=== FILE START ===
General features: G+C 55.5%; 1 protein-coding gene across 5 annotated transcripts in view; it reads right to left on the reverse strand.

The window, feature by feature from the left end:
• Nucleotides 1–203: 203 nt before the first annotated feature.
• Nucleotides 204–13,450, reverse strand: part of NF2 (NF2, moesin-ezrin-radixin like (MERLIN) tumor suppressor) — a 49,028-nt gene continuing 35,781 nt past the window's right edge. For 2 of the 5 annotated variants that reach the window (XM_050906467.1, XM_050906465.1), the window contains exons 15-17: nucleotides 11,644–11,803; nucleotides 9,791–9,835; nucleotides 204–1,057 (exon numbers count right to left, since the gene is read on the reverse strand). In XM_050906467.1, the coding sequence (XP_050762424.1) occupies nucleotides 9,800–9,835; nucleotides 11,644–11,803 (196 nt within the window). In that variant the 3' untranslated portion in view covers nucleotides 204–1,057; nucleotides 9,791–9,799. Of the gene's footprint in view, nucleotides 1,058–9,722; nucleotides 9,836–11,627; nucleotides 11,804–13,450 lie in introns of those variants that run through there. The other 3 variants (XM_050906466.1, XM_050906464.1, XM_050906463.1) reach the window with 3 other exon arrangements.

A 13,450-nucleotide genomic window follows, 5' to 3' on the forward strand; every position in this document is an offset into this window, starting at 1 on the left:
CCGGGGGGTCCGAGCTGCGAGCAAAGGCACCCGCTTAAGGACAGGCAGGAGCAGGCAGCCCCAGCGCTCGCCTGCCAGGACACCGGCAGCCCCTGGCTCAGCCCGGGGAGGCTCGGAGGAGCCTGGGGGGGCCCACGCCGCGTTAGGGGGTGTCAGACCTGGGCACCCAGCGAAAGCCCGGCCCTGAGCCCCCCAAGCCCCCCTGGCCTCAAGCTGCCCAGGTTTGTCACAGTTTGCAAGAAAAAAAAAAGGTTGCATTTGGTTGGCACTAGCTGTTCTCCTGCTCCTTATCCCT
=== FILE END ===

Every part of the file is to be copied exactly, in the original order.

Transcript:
General features: G+C 55.5%; 1 protein-coding gene across 5 annotated transcripts in view; it reads right to left on the reverse strand.

The window, feature by feature from the left end:
• Nucleotides 1–203: 203 nt before the first annotated feature.
• Nucleotides 204–13,450, reverse strand: part of NF2 (NF2, moesin-ezrin-radixin like (MERLIN) tumor suppressor) — a 49,028-nt gene continuing 35,781 nt past the window's right edge. For 2 of the 5 annotated variants that reach the window (XM_050906467.1, XM_050906465.1), the window contains exons 15-17: nucleotides 11,644–11,803; nucleotides 9,791–9,835; nucleotides 204–1,057 (exon numbers count right to left, since the gene is read on the reverse strand). In XM_050906467.1, the coding sequence (XP_050762424.1) occupies nucleotides 9,800–9,835; nucleotides 11,644–11,803 (196 nt within the window). In that variant the 3' untranslated portion in view covers nucleotides 204–1,057; nucleotides 9,791–9,799. Of the gene's footprint in view, nucleotides 1,058–9,722; nucleotides 9,836–11,627; nucleotides 11,804–13,450 lie in introns of those variants that run through there. The other 3 variants (XM_050906466.1, XM_050906464.1, XM_050906463.1) reach the window with 3 other exon arrangements.

A 13,450-nucleotide genomic window follows, 5' to 3' on the forward strand; every position in this document is an offset into this window, starting at 1 on the left:
CCGGGGGGTCCGAGCTGCGAGCAAAGGCACCCGCTTAAGGACAGGCAGGAGCAGGCAGCCCCAGCGCTCGCCTGCCAGGACACCGGCAGCCCCTGGCTCAGCCCGGGGAGGCTCGGAGGAGCCTGGGGGGGCCCACGCCGCGTTAGGGGGTGTCAGACCTGGGCACCCAGCGAAAGCCCGGCCCTGAGCCCCCCAAGCCCCCCTGGCCTCAAGCTGCCCAGGTTTGTCACAGTTTGCAAGAAAAAAAAAAGGTTGCATTTGGTTGGCACTAGCTGTTCTCCTGCTCCTTATCCCT